Five years later cadmium pollution still looms heavy over Quangshiao village. Any new death of a resident who had been diagnosed with cadmium poisoning gives rise to panic. There have been 21 deaths from cancer or other diseases, said Luo Jinzhi, a local who keeps count of the deaths. All the deceased had been diagnosed with cadmium poisoning since 2009 and were living in three villages within a 1,200-metre radius of the plant – Qiangqiao, Jiankou, and Puhua. Thirteen of the deceased were younger than Liuyang’s average life expectancy of aged 73 and six were younger than 60.
Luo Jinzhi revealed that for those deceased villagers with abnormal cadmium levels, the government paid families between 10,000 and 59,000 yuan in compensation – for "funeral expenses".
One family member recalled that "funeral expenses" were calculated with regard to age and urinary cadmium concentration of the deceased. The younger the person, the higher the amount of "funeral expenses" paid.
The families were unable to file lawsuits, however, as the local hospital refused to provide evidence for the link between between cadmium poisoning and the deaths.
Besides Luo and Ouyang, there were two more suspected cases of cadmium-related deaths in Hunan province.
Luo Shaokun died in February 2006, aged 66, in the village of Xinma – located in Tianyuan District near Zhuzhou City, just fifty kilometers away from Shangqiao. The reason for his death was never established. No autopsy was performed because the local government prevented it.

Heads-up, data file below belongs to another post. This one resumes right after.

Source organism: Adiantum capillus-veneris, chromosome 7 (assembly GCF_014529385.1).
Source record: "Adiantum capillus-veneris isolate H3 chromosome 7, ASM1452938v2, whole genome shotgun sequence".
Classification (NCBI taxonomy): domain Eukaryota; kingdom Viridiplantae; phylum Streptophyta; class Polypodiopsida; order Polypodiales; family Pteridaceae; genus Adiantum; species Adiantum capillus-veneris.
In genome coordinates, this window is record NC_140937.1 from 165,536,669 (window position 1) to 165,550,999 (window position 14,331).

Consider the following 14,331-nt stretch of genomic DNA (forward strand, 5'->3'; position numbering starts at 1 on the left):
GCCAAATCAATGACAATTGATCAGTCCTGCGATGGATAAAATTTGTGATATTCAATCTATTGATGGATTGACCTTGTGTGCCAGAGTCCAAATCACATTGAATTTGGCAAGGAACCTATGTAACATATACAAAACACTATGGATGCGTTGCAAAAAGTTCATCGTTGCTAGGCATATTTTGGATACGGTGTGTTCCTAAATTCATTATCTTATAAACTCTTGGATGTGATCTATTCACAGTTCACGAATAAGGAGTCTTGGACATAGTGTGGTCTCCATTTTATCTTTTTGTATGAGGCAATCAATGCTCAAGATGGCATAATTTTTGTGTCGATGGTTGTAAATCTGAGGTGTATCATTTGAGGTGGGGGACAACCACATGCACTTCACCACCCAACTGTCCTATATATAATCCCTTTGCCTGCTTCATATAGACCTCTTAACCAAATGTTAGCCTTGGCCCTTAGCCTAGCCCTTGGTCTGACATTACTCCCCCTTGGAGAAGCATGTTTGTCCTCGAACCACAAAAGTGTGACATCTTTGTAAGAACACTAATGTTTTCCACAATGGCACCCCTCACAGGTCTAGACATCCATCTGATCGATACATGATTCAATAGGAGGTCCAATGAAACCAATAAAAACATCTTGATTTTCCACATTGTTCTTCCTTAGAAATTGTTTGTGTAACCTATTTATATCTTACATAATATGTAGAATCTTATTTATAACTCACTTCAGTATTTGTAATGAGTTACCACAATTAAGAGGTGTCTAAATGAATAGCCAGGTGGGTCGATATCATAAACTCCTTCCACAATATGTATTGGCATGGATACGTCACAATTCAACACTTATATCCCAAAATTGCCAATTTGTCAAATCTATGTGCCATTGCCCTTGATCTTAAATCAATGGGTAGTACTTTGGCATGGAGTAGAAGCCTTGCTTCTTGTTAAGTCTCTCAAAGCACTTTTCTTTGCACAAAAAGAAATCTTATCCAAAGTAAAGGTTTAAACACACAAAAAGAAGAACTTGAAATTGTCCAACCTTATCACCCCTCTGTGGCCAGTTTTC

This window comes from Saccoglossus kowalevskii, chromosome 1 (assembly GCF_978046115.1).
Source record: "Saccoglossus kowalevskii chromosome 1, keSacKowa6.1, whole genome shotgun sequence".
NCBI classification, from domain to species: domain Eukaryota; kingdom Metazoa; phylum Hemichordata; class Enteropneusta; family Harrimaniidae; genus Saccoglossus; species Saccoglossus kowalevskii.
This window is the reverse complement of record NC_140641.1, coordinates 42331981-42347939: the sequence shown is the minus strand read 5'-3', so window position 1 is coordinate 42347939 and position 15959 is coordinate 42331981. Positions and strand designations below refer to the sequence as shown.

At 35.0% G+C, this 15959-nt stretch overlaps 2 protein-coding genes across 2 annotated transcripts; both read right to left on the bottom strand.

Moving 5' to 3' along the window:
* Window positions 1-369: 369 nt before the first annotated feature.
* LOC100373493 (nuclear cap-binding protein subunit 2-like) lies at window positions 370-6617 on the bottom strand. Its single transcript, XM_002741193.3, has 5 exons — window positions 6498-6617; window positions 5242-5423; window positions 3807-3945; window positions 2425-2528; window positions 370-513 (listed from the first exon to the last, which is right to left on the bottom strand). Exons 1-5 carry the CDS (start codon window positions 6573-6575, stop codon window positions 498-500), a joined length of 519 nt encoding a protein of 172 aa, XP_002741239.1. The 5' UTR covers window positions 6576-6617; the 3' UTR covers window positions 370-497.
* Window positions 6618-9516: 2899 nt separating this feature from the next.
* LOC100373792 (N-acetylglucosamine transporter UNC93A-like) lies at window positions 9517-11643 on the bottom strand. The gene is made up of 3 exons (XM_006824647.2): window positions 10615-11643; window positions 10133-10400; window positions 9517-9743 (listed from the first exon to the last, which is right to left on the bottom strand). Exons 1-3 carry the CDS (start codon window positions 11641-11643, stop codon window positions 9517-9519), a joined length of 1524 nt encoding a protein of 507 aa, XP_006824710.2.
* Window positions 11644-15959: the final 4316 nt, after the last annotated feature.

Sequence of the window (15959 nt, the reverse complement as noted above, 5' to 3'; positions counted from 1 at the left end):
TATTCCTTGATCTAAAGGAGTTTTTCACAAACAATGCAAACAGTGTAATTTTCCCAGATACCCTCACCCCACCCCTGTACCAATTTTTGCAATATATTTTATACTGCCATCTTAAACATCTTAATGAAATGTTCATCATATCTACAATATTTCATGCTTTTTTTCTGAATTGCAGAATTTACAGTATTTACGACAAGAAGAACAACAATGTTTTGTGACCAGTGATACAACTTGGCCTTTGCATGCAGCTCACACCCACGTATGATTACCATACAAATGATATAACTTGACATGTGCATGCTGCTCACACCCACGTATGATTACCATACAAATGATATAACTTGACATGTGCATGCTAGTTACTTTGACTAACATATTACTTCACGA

After his death, his family consulted a private medical institution that found Luo’s levels of cadmium in the urine and blood had been dangerously high. Urinary cadmium concentration was eight times higher than the national limit. This convinced the family that Luo Shaokun’s death was caused by cadmium poisoning.
The local government subsequently carried out a medical examination of 1800 Xinma villagers. 1100 people showed abnormal cadmium levels – 200 cases were severe. Liu Bingjie, then only 4 years old, topped the list with a concentration of 18.7 micrograms per gram.
On March 24 2008, after two years of treatment, the little girl died. Her death certificate issued by the hospital listed chronic cadmium poisoning as one cause.
A future epidemic?
The "cadmium rice" crisis in early 2013 put the issue of contaminated rice back into the spotlight. The health hazard posed by cadmium pollution, originating in major food producing areas such as Hunan and Jiangxi provinces, is currently spreading to other regions.
Researchers from the Chinese Academy of Sciences (CAS) collected samples from a hundred rice paddies – all located near mines – throughout Hunan province. They found that 65% of the samples exceeded the cadmium limit set by the national food hygiene authority. They also discovered that contaminated rice has repeatedly entered the local market as well as the national food supply network.